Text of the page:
Starring: Jack Pickford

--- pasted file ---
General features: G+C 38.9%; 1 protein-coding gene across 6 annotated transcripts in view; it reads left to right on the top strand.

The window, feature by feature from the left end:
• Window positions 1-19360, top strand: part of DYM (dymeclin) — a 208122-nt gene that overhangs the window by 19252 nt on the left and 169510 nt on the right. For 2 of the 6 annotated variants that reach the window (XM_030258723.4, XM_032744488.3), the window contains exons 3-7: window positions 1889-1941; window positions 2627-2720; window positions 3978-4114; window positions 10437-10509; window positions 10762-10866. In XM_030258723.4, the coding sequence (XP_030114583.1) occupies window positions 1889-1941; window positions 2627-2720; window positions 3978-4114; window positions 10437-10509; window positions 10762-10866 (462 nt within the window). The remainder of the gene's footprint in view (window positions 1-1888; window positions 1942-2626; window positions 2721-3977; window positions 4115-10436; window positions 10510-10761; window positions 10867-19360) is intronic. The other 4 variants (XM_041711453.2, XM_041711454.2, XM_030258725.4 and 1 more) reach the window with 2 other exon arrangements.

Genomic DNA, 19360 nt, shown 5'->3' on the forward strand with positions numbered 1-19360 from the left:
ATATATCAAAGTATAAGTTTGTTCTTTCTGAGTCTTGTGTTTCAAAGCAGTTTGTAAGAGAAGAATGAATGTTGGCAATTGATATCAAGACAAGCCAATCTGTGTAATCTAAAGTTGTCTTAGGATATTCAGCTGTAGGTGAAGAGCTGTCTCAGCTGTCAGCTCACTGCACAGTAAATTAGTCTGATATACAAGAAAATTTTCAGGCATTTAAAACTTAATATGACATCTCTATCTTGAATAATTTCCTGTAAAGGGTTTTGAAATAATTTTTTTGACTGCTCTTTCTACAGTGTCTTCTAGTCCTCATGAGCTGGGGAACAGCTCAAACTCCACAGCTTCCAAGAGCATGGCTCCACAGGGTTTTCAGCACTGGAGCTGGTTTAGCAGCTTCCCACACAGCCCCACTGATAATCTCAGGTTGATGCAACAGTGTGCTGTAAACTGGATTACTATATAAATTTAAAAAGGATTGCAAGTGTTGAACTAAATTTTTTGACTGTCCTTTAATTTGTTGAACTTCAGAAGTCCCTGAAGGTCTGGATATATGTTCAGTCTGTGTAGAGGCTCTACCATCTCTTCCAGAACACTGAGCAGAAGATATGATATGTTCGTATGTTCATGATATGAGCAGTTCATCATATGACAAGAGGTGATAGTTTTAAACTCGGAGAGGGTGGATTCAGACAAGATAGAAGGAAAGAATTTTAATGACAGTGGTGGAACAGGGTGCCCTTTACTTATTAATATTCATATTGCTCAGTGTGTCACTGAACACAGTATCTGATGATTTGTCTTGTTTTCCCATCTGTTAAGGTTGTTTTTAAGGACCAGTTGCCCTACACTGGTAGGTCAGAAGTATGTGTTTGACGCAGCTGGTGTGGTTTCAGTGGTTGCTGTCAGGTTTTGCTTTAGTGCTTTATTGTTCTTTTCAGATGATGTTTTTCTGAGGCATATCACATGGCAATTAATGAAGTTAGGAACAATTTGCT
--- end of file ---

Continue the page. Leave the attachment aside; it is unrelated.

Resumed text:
Plot: An outstanding picture in so many ways. Based on the play by Mary Roberts Rhinehart, The Bat tells the story of a master criminal who tries to scare some people out of an old, dark house. The trouble is that there are other criminals afoot, and the story becomes a mystery as to who is hiding behind the mask (looking very much like the inspiration for Batman for a young Bob Kane). The acting is very good for this silent picture and first of several film adaptations of Rhinehart’s work. Louise Fazenda steals much of her screen time as an easily frightened maid/companion. She uses her face to its limits whether it be for screaming or being childish. A real treat to watch. Emily Fitzroy is equally good in her role as a woman with a lot of smarts. The real star here though is Roland West, who takes parlour room material and turns it into something grandiose. The mood West creates is hypnotic. The camera shots he uses are phenomenal. West also is ably assisted by the tremendous sets employed by art director William Cameron Menzies. The house is awesome and the opening settings are just breathtaking. Another real plus here is the titles used throughout the film. They are informative, yet not too wordy. They help create, maintain, and sustain suspense throughout the picture. This is a craft not too easily belittled. The film was and is an absolute joy!